A web-based app that will tell you nearly everything you need to know about food

A New York City-based technology company has a web and mobile app that will break down many aspects of food and name brands.

August 6th, 2016 by | Posted in Articles, Health & Nutrition, Science, Training | Tags: , , ,

Sage Project

A new technology company has created an encyclopedia of food to help users navigate nutritional needs and make food facts more transparent. The Sage Project, based in New York City, is a new platform that breaks down everything you need to know about a particular brand or food.

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The application, available on mobile devices or on its web-based platform, has information on more than 20,000 food products. There is a wide range of brands with detailed information on the easy-to-navigate website. For less obvious brands, like providers of fruits and vegetables, there is a more generic list of foods rather than name brands.

For each selection, there is an overview, nutritional information, exercise equivalents, ingredients and attributes, and product locations. When looking at a chocolate chip-flavoured CLIF Bar, for example, one can see that it has 32 ingredients and eight allergens. Beyond the nutritional information, there is a breakdown of quick facts.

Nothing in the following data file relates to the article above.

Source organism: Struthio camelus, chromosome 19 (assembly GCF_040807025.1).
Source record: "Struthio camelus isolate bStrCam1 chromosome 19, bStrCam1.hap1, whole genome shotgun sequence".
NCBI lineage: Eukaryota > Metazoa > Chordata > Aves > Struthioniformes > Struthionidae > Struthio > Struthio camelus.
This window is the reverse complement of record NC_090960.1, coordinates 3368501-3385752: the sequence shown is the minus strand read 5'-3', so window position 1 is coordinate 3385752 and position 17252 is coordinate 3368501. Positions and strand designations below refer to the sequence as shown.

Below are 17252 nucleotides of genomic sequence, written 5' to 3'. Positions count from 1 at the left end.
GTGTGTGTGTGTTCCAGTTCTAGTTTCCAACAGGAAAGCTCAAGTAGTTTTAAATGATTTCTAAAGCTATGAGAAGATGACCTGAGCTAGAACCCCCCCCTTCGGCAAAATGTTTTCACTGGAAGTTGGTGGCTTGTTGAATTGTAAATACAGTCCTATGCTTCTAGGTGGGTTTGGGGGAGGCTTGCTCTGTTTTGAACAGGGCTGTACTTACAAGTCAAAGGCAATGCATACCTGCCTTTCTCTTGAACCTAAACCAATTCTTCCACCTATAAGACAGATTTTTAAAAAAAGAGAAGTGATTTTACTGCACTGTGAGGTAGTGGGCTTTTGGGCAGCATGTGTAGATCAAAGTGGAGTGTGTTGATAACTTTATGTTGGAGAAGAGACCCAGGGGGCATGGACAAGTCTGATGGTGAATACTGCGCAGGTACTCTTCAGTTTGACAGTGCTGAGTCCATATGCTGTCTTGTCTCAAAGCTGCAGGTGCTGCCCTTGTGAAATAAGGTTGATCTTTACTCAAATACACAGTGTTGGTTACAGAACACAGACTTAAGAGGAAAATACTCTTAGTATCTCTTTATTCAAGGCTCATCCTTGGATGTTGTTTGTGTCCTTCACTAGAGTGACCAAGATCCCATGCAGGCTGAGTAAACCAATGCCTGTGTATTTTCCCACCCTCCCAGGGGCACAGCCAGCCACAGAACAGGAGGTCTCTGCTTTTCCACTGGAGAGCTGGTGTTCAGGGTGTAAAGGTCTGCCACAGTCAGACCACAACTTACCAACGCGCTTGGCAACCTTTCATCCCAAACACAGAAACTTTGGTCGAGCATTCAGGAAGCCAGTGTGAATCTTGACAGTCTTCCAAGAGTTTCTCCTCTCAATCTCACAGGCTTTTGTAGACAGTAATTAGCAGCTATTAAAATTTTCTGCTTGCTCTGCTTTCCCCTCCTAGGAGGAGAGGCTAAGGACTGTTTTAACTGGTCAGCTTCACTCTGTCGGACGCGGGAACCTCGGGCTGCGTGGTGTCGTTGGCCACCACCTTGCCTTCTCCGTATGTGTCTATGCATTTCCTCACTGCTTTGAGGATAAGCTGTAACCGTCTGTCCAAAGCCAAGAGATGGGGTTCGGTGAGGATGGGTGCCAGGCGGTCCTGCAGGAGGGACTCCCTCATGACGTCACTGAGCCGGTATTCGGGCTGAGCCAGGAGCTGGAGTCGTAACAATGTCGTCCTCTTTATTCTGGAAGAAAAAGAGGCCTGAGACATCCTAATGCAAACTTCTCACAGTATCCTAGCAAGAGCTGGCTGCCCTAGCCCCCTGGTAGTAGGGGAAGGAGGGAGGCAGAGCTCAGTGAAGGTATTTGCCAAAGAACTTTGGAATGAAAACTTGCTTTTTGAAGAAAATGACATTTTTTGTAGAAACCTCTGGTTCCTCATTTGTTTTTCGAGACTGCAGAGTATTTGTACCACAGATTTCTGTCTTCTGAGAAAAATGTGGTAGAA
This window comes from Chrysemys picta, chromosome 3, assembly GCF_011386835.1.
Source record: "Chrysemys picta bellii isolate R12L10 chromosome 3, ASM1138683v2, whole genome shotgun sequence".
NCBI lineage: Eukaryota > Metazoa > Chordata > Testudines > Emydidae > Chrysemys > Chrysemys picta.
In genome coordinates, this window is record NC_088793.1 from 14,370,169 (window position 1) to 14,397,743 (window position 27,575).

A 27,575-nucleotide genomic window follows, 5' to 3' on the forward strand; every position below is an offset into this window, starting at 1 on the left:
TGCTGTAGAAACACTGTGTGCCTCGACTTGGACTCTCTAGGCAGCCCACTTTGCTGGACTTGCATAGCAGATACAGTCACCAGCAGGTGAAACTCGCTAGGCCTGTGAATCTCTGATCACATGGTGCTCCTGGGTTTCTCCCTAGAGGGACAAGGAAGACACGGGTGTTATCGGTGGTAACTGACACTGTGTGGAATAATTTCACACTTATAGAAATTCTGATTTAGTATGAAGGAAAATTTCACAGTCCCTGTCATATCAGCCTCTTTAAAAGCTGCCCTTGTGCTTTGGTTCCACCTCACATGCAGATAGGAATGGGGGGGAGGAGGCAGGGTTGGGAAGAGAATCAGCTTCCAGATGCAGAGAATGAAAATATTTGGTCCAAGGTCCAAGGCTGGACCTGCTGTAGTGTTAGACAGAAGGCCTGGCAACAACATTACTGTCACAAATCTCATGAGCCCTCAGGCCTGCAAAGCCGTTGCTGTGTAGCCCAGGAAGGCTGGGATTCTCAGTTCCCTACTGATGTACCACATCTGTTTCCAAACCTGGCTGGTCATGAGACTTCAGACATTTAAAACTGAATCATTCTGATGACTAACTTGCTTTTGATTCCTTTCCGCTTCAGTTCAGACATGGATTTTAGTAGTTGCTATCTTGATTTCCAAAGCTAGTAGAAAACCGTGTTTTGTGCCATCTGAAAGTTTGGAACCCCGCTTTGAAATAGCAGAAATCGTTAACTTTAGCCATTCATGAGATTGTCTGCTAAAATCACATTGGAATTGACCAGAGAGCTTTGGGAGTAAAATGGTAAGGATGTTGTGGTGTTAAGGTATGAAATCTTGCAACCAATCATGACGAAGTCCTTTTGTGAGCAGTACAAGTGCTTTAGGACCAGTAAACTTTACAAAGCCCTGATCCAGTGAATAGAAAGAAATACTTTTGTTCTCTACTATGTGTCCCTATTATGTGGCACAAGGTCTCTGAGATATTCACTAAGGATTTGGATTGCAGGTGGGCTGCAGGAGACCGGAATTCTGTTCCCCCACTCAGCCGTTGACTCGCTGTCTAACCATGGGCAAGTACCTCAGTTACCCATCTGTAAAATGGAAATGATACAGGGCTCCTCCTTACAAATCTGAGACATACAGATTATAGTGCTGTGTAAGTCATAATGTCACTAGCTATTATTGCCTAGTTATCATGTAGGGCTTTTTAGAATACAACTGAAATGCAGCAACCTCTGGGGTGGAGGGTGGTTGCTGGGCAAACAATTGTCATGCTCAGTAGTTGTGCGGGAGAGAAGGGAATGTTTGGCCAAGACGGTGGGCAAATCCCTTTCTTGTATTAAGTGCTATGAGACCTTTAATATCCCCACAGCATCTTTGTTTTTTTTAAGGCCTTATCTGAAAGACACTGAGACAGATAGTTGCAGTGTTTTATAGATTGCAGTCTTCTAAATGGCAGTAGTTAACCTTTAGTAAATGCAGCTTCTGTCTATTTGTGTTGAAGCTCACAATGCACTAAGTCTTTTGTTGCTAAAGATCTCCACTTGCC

Sage Project
Quick facts about CLIF Bar’s chocolate flavour.

Beyond the overview, there is a detailed breakdown of more specific nutritional facts. If you’re curious as to where the food comes from, the Sage Project will tell you that too.

Sage Project
A detailed breakdown of CLIF Bar’s chocolate chip flavour nutritional information.

The app has partnered with Whole Foods Market to include all of the brands that the chain carries in stores. For a more personal selection, a user can sign up and select any preferences or allergies that they may have and the app will filter through thousands of products and provide a list of foods.

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A cool feature on the Sage Project is the activity equivalent. Select a product and the number of servings and it will give you how many minutes one needs to run, bike, dance, do yoga or jump rope for. It’s a rough estimate as people burn calories at different rates.

A user can enter in their height, weight and lifestyle routines to better estimate one’s activity equivalent. Even if you don’t use the app on a consistent basis, it appears to be a good resource for one’s curiosity about a certain foods.

The activity-equivalent feature is similar to a proposal in the United Kingdom where some are pushing for minutes of exercise to be included on food labels.

Sam Slover, the co-founder and chief executive of the Sage Project, told The New York Times that despite all that the app does, it doesn’t tell a user what to eat. “I’m not a big fan of red, yellow and green scoring mechanisms for food,” Slover said.